I first decided to volunteer when I visited Nepal in 2002. I had travelled over the years, but I had never visited that part of the world before. I remember at the time being both excited and apprehensive as I only had a vague idea of what to expect. I can only say that I wasn’t disappointed.
I had arranged to teach English as a foreign language in Nepal, with the support of a local NGO based in Kathmandu. The first stage of training covered language and cultural orientation, also getting to know all about the local food and local customs. It was also a good opportunity to meet up with other volunteers and discover different views on the journey we had all embarked on. In preparation for my volunteer placement, the next stage involved spending a few days living with a Nepalese family in a training village on the outskirts of Kathmandu. Then it was off to my placement, fully prepared!
The 8 hour bus journey from Kathmandu took me to the Terai region in the south of the country. I spent the next 3 months living with a local family in a rural village called Patihani. Patihani was situated by the Chitwan National Park located approximately 40 miles from the border with India. My new Nepali family treated me extremely well during my stay. The living conditions were better than I had expected, the food was absolutely amazing and all in all I was really made to feel part of the family. Next onto the teaching!
I was to teach in a resource centre in the village, which basically consisted of a single room, containing some desks, a window, a white board and an overhead fan that didn’t always work. There were approximately 45 students in total ranging in age from 15 to 32, with the average age being around 18/19 (there was only on guy of 32). The students were split into 5 classes lasting 1 hour. My brief was to help build generally on the English the students were learning at school. In the end, what the students actually wanted was to practice conversation, practice more conversation and practice even more conversation. I felt that I should also cover stuff like grammar and vocabulary, which we did cover, but to be fair it probably bored me as much as it bored them!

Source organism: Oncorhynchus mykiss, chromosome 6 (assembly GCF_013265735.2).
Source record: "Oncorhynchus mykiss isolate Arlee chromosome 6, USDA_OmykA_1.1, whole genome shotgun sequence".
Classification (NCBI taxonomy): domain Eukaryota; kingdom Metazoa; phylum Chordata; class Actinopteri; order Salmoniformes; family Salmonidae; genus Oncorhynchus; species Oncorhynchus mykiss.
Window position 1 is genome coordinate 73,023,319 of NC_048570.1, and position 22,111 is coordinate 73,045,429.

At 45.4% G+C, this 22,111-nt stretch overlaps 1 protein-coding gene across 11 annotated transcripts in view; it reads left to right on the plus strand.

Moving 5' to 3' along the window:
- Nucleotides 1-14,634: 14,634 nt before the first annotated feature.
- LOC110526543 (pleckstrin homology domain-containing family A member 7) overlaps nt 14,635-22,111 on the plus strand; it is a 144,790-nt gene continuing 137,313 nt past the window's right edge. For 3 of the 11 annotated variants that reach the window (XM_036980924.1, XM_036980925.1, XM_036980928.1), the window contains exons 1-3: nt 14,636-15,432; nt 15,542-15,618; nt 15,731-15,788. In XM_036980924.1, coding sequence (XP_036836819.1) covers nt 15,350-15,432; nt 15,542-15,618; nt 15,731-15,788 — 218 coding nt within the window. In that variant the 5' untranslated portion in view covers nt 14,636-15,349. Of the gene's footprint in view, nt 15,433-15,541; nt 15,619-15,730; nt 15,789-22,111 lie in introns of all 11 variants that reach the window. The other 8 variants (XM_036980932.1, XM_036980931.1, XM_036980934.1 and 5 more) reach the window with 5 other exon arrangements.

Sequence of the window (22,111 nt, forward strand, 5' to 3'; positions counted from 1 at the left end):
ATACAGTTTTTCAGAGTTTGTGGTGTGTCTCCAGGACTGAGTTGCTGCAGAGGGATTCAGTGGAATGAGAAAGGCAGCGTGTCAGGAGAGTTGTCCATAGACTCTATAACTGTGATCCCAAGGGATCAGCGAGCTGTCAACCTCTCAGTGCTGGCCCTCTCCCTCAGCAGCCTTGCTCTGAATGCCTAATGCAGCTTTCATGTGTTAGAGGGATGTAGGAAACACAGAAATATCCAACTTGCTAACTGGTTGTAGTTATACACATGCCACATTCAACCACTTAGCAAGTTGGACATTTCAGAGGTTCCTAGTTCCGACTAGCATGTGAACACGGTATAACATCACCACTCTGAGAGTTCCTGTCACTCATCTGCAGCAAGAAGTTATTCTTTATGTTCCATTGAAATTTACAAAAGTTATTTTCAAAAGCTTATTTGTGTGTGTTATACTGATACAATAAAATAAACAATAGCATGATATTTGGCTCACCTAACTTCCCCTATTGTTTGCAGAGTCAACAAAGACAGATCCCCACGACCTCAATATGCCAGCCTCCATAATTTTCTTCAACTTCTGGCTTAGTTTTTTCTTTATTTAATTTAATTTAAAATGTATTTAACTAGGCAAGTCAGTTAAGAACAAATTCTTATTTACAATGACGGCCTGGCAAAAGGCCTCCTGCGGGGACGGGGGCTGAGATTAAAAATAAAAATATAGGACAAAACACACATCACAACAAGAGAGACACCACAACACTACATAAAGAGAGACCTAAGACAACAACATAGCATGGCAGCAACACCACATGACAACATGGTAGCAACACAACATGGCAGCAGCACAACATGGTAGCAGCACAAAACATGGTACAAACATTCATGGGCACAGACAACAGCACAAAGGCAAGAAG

What struck me most of all was that I had a selection of kids here, all roughly the same age, from the same schools, but with such a wide range of abilities. The position at the government school was explained to me by one of my students Mohan – A (I had two Mohans in the class – no prizes for guessing what the other Mohan was called). Mohan told me that in class the teacher asks a question, a bright kid answers and the teacher moves on. If a student doesn’t get it, too bad, they’re left behind.
My small class sizes meant that I could do it a bit differently from the schools. I could check understanding before moving on, the student hated this, as they were embarrassed when they got things wrong. We soon overcame this problem as confidence grew and everyone tended to join in more as time went by.
I don’t know if what I did made any difference to the lives of these kids. I did see improvements in a number of students and I think they were generally far more confident at the end of the course than at the start of the course, this was particularly the case with the girls. I was just happy that I could help a little with something I enjoyed doing and if the students got as much out of it as I did, then my efforts were not in vain.
In addition, during subsequent visits to Nepal in 2003, 2004 & 2005 I designed a lesson guide to be used by future volunteers and also assisted the NGO director with various roles including the induction and placement of new volunteers.
In 2011 & 2012 I volunteered with SCIAF (Scottish Catholic International Aid Fund). SCIAF is the official aid and international development charity of the Catholic Church in Scotland. SCIAF work in over 16 countries across Asia, Africa and Latin America, to help some of the poorest people in the world, regardless of religion, to work their way out of poverty.
I volunteered at SCIAF’s office in Glasgow, Scotland in the supporter services department, mainly carrying out administration and data input functions.
I also carried out the role of parish contact for St. Patrick’s Church in Greenock, Scotland. This role involves a variety of different functions but mainly attempts to ensure that more people can hear about SCIAF and how their support makes a difference for some of the world’s poorest people.